Consider these scriptures: (Luke 6:5) Then Jesus said to them, “The Son of Man is Lord of the Sabbath.” Not only does he welcome you and call to the tired and weary to come and give them rest, but he is the ruler over the Sabbath.  He not only gives rest, he is rest.  (John 6:29) Jesus answered, “The work of God is this: to believe in the one he has sent.”  This passage informs us of the one thing God most desires in the universe, everything he is about and focused upon is bringing people to faith in his Son.  (2Cor. 1:20) For no matter how many promises God has made, they are “Yes” in Christ. And so through him the “Amen” is spoken by us to the glory of God. Jesus is the end of all God’s covenant promises, and he invites you to remain in him and so enjoy all of these promises throughout eternity.  I briefly mention all of this in order to remind us that God is welcoming people into his presence, not just to save them from sin, but in order to commune with them, which is another way of saying, we are saved to pray.  Prayer is communion and relationship with the Father, through the Son by the Holy Spirit.  So today, I would like us to ask the question, “Why is God intent on creating a House of Prayer for All Nations?”In order to do this, let us imagine a [img] construction site where a home is to be built.  The land is cleared and ready.  The [img] foundation is in place, sturdy, level, solid and the lumber package is on site.  Hundreds, if not thousands of individual boards stands ready to be joined together in order to create a structure that neither time nor the elements can damage.  As this [img] home is erected, each piece is indispensable, but not alone.  Each piece relies on all the others in order to increase its strength and protect those who will dwell within her walls.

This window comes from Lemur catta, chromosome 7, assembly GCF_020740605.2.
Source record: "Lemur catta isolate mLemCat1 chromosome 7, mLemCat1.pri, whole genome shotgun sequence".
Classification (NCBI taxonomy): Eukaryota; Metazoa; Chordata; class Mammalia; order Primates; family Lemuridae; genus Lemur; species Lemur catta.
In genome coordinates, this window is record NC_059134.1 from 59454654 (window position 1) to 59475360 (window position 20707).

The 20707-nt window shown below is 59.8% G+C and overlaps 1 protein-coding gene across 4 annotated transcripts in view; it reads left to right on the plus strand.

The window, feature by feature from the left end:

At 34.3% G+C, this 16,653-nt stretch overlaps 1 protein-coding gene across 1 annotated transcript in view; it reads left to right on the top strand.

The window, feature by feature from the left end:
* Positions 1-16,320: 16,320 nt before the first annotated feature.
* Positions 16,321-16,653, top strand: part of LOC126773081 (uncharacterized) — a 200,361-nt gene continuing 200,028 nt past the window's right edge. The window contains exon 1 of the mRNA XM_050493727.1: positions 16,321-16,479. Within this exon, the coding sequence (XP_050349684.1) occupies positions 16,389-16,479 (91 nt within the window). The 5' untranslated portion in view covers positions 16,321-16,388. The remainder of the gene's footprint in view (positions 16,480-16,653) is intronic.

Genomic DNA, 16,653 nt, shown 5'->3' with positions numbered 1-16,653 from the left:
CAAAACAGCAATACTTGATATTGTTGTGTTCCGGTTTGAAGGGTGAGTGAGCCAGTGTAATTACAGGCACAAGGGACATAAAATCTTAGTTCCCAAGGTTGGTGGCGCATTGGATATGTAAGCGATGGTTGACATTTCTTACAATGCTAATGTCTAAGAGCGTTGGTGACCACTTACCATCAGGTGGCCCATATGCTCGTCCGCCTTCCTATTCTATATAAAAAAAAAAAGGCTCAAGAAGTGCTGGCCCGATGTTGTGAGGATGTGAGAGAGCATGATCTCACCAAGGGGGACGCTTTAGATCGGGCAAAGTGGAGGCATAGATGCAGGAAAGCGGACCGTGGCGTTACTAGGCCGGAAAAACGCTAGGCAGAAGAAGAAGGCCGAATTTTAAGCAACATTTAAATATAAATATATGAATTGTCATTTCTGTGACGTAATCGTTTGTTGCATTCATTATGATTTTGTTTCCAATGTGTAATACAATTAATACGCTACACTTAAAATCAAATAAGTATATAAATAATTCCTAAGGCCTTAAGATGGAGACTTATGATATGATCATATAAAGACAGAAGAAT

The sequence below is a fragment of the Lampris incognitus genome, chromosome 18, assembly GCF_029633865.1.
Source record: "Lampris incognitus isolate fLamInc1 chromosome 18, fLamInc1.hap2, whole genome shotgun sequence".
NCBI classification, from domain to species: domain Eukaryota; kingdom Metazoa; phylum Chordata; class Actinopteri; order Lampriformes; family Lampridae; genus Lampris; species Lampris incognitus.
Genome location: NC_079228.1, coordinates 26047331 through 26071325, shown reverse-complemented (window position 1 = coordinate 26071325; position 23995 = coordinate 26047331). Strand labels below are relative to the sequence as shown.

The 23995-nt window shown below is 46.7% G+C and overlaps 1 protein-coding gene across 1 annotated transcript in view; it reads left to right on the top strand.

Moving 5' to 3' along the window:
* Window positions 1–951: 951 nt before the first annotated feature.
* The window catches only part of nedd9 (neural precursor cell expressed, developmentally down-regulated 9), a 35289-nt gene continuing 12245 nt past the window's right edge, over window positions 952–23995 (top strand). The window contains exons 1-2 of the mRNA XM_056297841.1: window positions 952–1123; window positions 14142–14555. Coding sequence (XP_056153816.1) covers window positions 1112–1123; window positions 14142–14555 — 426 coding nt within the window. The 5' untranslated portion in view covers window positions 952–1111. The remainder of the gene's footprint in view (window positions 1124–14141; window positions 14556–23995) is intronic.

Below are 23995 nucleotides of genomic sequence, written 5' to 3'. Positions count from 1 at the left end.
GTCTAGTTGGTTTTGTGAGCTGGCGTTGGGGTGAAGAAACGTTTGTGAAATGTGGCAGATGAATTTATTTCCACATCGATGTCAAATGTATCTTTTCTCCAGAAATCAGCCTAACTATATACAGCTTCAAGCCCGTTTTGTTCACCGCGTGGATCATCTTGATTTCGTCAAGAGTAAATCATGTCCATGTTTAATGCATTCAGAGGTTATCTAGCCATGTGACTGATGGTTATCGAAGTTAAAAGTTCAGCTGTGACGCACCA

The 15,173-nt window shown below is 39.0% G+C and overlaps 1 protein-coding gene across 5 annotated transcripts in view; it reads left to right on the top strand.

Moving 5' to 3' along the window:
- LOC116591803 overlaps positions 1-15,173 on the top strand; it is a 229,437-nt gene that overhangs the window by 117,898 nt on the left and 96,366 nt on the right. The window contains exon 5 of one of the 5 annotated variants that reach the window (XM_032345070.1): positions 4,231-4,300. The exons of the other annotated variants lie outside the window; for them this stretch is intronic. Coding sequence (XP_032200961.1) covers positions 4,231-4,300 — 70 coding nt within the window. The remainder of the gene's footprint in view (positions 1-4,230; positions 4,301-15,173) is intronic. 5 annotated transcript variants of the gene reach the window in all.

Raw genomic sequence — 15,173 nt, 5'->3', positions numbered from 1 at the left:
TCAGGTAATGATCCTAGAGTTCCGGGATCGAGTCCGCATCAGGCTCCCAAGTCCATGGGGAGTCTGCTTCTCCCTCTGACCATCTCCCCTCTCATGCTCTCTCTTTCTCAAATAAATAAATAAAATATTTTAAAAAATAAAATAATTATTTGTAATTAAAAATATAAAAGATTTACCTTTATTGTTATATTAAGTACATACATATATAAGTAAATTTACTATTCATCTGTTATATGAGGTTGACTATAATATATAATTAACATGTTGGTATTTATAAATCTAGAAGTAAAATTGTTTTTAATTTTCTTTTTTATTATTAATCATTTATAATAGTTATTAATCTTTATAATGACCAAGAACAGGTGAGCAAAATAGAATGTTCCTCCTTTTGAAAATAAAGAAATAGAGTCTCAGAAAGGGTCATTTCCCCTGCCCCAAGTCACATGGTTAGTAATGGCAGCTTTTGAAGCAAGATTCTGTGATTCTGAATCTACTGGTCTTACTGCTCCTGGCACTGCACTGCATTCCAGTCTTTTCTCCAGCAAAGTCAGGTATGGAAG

So it is in the [img] house of prayer that God is establishing.  Like the home constructed of many boards upon a sure foundation, the House, which God is building, is made up of many individuals each grounded upon Jesus Christ.  In God’s House, we are each like a board – individual and unique, with strong and weak parts, knots and straight grain.  Furthermore, we each stand in a unique relationship with the Foundation, Jesus Christ.  None of us is built upon a second floor; we are all directly in connection with the firm foundation, like a wise man building a giant Rancher, if you will.  We each approach God individually, crying out for mercy, expressing thanks, exercising our faith, trusting that the Lord Almighty does in fact hear us, see us and answer us.